There are similar findings with posture which have been described a lot in the ‘bad science’ out there as a cause of problems with movement, pain etc. In essence good science has shown that asymmetry of posture is normal for the vast majority of people (with some occasional exceptions) and is almost impossible (and uneccessary) to change. Postural asymmetry is due to a number of factors one of which is ‘side dominance’, that is when we are between 5-7 years old our brain decides whether we are going to be right or left side dominant, so from this moment on we will use the left or right side of our body more to do every day tasks and sport. As such, due to the training effects and progressive loading this brings about, the muscles and bones etc develop differently on our dominant side, so logically we will never be truly symmetrical. Similarly, if we have scoliosis or are kypholordotic, lordotic, ‘swayback’ or ‘flat back’ in our spinal posture, even the most intense physical training of the core will create little if any change. Professional athletes are great examples here, as they often do high levels of abdominal training but still retain their fundamental posture. This doesn’t mean that strength and condition training isn’t helpful, far from it, in fact “it is never wrong to get strong”. The bottom line is we don’t need to talk about, treat, train or consider ‘the core’ as special or different to any other groups of muscles. It works all on its own, all of the time without us having to even think, focus or consciously contract it. Lots of sport and exercises are brilliant conditioning and strengthening exercises for the core and lots of other equally important muscle groups too. Encouraging people to focus on their core by inferring it could be ‘weak’ or needs ‘stabilising’ has in my experience and that of many of my learned colleagues caused much unnecessary apprehension and anxiety for many of the public, including elite athletes who have been encouraged to over-focus on an area of unproven weakness.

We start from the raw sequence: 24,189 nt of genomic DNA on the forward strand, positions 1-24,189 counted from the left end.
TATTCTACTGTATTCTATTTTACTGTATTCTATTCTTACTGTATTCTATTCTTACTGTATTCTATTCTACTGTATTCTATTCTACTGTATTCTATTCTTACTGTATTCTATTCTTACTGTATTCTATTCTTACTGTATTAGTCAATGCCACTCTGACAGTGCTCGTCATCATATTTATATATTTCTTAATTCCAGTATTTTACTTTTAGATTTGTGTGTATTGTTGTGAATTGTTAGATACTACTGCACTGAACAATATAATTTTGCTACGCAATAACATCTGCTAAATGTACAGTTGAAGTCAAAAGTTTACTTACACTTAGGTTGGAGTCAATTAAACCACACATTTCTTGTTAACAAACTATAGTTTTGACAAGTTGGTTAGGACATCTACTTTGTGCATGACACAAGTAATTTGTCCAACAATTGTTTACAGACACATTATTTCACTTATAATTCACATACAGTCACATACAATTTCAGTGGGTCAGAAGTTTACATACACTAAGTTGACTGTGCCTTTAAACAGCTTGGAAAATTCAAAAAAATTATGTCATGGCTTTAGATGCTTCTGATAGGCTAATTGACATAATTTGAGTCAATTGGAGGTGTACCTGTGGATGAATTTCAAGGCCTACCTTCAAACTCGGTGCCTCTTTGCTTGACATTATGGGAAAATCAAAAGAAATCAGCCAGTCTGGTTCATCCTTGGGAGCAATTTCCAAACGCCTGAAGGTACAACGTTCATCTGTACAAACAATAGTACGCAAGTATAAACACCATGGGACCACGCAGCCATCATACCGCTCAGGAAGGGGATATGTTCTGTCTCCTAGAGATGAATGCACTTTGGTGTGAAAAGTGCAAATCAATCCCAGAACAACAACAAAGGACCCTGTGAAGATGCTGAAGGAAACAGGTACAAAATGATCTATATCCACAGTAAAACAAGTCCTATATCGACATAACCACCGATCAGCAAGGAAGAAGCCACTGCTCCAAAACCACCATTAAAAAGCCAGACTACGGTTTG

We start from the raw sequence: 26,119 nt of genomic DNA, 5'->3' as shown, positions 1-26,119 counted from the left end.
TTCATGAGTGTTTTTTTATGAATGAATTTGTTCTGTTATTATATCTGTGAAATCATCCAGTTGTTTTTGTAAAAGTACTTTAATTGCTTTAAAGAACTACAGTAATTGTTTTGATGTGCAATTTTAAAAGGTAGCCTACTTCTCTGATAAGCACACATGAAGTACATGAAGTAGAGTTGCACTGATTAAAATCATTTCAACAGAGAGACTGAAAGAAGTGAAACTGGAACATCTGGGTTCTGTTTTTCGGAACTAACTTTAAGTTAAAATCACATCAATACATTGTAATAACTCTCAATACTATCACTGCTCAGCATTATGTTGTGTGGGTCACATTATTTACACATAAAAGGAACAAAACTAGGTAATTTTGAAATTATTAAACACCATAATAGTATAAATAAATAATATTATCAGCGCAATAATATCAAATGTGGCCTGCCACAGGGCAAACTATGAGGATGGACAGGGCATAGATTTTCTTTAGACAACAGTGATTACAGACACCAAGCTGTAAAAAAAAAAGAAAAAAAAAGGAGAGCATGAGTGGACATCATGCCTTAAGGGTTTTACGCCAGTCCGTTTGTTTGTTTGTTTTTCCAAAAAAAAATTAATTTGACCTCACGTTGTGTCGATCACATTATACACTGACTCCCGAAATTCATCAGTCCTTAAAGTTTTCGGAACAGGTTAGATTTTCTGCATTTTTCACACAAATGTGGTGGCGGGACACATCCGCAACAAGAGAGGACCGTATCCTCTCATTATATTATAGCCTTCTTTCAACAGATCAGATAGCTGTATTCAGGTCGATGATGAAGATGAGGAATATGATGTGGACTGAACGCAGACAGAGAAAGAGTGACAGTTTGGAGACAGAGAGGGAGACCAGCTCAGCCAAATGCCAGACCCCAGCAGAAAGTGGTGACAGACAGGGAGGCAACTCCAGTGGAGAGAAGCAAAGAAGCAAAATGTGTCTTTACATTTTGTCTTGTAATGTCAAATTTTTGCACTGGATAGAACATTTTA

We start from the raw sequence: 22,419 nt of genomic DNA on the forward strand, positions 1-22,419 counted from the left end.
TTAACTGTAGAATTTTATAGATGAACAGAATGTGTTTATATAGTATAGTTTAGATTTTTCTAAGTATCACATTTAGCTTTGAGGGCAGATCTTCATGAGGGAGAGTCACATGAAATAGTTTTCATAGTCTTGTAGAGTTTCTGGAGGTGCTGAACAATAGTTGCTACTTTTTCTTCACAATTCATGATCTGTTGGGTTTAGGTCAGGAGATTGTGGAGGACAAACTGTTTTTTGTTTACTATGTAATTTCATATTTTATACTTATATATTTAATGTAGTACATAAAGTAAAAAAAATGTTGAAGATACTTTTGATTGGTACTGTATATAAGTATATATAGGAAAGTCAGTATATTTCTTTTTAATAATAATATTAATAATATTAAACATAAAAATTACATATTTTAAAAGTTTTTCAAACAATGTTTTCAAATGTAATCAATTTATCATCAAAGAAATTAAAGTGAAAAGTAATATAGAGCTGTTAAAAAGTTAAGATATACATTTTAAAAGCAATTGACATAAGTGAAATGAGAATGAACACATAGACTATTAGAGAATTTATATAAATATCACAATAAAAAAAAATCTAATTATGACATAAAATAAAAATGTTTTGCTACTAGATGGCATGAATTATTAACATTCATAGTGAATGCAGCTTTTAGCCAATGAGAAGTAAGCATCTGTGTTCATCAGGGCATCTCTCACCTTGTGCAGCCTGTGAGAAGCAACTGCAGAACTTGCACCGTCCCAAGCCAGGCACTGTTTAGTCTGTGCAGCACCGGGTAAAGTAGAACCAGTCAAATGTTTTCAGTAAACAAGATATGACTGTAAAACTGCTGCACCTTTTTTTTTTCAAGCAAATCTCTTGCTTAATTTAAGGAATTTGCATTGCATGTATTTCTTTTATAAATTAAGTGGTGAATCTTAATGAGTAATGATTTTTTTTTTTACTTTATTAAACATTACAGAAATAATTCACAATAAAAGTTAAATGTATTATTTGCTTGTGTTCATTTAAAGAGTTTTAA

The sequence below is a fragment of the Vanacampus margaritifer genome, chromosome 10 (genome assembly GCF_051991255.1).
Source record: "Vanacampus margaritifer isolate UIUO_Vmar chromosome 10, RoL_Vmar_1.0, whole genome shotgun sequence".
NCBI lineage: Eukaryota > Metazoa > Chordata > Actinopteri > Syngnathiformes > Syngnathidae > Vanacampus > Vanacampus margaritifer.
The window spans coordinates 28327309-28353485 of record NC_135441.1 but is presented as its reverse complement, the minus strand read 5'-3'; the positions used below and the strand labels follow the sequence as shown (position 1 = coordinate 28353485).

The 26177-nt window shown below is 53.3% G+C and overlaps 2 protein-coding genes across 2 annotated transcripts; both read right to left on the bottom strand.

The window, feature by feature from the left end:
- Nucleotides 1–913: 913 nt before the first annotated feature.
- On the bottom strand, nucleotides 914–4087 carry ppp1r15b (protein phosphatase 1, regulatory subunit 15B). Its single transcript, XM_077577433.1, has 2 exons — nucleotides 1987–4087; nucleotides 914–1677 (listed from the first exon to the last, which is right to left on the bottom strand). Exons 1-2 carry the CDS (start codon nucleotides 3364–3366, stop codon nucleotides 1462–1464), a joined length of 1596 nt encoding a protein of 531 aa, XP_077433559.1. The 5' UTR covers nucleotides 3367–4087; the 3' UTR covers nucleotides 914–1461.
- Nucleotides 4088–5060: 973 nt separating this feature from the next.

In sport and/or movement learning we could borrow a term used by the excellent golf coach Russel Heritage, ‘conscious competence”. This emphasises conscious focus on the feeling of the movement being worked on and reinforces neuroplasticity and new movement learning. It is also sport specific towards the desired outcomes and strengthens and conditions the muscle groups involved in these movements. Focusing on individual muscle areas could be helpful in one to one lessons to help people get a ‘feeling’ for what they need to achieve. In higher end rehab or task performance learning, consciously focusing on the task itself and the ‘feeling involved in performing the task usually provides much better success with learning and retaining new movements by creating new or stronger synaptic connections. Contracting your ‘core’ while you are in your golf posture for example, will get you good at, well literally contracting your core while you are in your golf posture and not at striking a golf ball. I hope this is making sense? I always think the simplest way to look at this is in terms of sports specificity i.e. if you want to get good at running, go running, don’t go swimming!
Wandering off into the mire of pseudoscience that is ‘poor posture’, core stability, muscle imbalance etc just clutters understanding and distracts people, moving them further away from collective sporting or rehab goalS. Normal movement is thoughtless and fearless and does not involve focusing on muscles etc.

Scientifically, It’s a minefield out there, and one where lots of medical professionals are also confused. This couldn’t have been highlighted more by a 2018 survey of British Physiotherapists, which very sadly found that the most common treatment for back pain used by UK physiotherapists was, yeah you probably guessed, ‘core stability’ exercises despite the total lack of scientific evidence for this approach. Bad science is hard to get rid of once it becomes a belief in the minds of clinicians and the public alike!

Steve Robson

p.s. a good accessible scientific review paper if you want to read more on this subject was written by Professor Eyal Lederman and is titled ‘The Myth of Core Stability’. You should be able to find it via a google search where I think it is still free to download from Prof Leyderman’s website.